In the Cape, increased ‘fire weather’ is expected. This is what scientists call the kind of fire-conducive conditions that come with spiking temperatures, drying of the air and soil, and faster wind speeds. Given how notoriously fire-prone slums are, with their close confines, paraffin stoves, open flames for light and the materials used to build informal structures, this does not bode well for communities where fires often ravage settlements in summertime.
The extremes associated with a shifting climate also have implications for food safety. There are already numerous studies showing the link between high temperatures and everyday forms of food poisoning such as salmonella, according to the Intergovernmental Panel on Climate Change (IPCC), an international collaboration of scientists operating under the United Nation’s Framework Convention on Climate Change.
‘Contact between food and pest species, especially flies, rodents and cockroaches, is also temperature-sensitive. Fly activity is largely driven by temperature...In temperate countries, warmer weather and milder winters are likely to increase the abundance of flies and other pest species during the summer months, with the pests appearing earlier in spring,’ the IPCC states in its 2007 report.
There are multiple points along the food value chain where climate change will undermine food security, both regionally and at a household level. Obviously, agricultural output will suffer from the impact of increased storms, heat-waves, droughts, pest activity and diseases.
Climate change will redraw the map of southern Africa, in terms of what we can grow, and where we can grow it. When the amount of food in the national basket decreases – and climate change will cause a decline in yields from time to time, or change the seasonality and thus availability of certain foods – the result is that food prices go up.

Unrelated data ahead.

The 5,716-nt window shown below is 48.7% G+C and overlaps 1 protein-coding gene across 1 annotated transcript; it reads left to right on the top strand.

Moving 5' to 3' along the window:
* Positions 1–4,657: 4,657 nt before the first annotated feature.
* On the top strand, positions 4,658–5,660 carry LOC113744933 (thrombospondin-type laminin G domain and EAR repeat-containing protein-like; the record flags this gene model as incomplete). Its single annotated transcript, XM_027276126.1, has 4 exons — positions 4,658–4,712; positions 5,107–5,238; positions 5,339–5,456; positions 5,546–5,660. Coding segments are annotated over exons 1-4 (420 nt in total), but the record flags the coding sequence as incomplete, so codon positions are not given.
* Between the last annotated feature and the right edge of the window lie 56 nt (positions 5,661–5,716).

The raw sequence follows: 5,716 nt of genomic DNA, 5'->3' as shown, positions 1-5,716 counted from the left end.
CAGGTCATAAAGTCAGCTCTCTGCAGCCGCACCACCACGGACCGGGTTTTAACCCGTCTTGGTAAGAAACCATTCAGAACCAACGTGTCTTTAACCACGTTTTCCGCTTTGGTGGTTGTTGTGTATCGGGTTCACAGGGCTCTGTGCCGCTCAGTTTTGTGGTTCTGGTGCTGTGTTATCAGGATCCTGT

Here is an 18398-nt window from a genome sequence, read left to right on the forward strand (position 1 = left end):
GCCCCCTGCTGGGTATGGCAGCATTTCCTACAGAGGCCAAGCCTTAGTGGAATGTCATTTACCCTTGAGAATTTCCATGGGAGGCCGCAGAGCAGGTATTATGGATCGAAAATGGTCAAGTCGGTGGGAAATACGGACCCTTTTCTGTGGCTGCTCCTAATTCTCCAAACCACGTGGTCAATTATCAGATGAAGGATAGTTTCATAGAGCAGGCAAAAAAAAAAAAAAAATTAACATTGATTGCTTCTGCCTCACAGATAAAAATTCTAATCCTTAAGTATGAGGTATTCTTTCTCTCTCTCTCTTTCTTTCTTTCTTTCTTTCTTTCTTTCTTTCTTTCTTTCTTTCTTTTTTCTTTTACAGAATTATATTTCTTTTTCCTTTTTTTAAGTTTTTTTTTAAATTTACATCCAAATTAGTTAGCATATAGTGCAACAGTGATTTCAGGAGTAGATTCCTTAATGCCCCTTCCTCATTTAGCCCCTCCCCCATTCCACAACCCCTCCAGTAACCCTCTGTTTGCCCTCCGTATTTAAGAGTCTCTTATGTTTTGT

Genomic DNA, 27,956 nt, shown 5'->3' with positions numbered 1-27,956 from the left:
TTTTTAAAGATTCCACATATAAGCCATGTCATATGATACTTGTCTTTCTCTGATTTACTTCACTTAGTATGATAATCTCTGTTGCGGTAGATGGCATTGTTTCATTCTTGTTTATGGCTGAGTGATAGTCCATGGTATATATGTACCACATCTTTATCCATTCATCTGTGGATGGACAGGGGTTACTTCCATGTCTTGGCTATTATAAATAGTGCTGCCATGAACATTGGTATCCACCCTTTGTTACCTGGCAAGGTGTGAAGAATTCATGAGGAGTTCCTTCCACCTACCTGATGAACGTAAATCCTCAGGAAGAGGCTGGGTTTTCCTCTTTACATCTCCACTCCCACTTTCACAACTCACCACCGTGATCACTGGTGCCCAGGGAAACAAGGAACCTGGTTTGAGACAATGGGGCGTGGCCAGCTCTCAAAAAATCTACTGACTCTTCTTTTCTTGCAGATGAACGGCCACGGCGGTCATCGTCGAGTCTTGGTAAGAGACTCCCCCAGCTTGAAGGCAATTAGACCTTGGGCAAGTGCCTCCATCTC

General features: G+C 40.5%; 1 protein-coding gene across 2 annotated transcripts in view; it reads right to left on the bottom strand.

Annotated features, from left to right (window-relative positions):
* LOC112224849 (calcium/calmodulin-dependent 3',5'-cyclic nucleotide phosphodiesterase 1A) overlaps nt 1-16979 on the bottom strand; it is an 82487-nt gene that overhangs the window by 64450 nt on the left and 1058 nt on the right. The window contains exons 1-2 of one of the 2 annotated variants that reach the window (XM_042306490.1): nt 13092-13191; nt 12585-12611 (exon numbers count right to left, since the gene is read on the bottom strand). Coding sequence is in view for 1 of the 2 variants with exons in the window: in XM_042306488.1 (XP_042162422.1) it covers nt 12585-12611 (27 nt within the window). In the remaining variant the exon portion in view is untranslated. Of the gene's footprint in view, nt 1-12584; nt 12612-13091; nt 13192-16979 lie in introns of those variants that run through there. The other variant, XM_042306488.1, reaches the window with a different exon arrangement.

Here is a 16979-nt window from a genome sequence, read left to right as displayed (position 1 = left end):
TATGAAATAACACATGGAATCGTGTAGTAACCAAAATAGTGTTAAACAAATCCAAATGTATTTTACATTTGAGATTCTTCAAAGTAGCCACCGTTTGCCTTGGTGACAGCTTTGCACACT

The ripple effect, down to the other end of the food value chain, is that food becomes unaffordable for the poor, which will undermine their health and nutrition.
This is particularly serious for HIV-positive people and those on antiretrovirals who have greater need for good nutrition. Extreme weather events might also disrupt the flow of food into cities – a washed-away bridge, for instance, could pinch off an important supply route for shipping food into the city.
The kinds of extreme weather events associated with climate change are likely to aggravate the already precarious water access issues that people in slums and other poorly serviced areas of the metropole are burdened with, both in terms of basic health issues and in terms of food safety.
According to the Intergovernmental Panel on Climate Change (IPCC), the link between availability of water, household access to clean water and the burden of diarrhoeal disease is one of the main areas of concern when considering the relationship between health and exposure to changes in rainfall, water availability and water quality.
Extreme weather events resulting in intense rainfall will have implications for outbreaks of any waterborne diseases that could contaminate a city’s water supplies, bringing disease either through the municipality’s reticulation system or through the surface water.
Climbing temperatures and changes in runoff can also cause coastal, surface and recreational water to become contaminated, either microbially or chemically, and there are the direct effects of rising temperature on the incidence of diarrhoeal disease, according to the IPCC.
‘Extreme rainfall and runoff events may increase the total microbial load in watercourses and drinking-water reservoirs.’ Similarly, droughts bring their own risk of waterborne disease. Once rivers run low during dry spells, any contamination of a river system becomes more concentrated, increasing the ‘pathogen loading’ in the system. ‘Access to safe water remains an extremely important global health issue.
More than two billion people live in the dry regions of the world and suffer disproportionately from malnutrition, infant mortality and diseases related to contaminated or insufficient water,’ the IPCC claims. Children in low-income communities are particularly at risk of diarrhoea-type disease, especially if they live in slums.
The IPCC documents the association of cholera outbreaks with flood events and faecal contamination of the water supplies in sub-Saharan Africa. And there is a strong correlation between gastro-intestinal infections like this and increased rain in the normal rainy season.
Rising temperatures have also been associated with increases in diarrhoea in both adults and children – something which might exacerbate the health problems of people who are running low on basic calories or long-term nutrition.By Leonie Joubert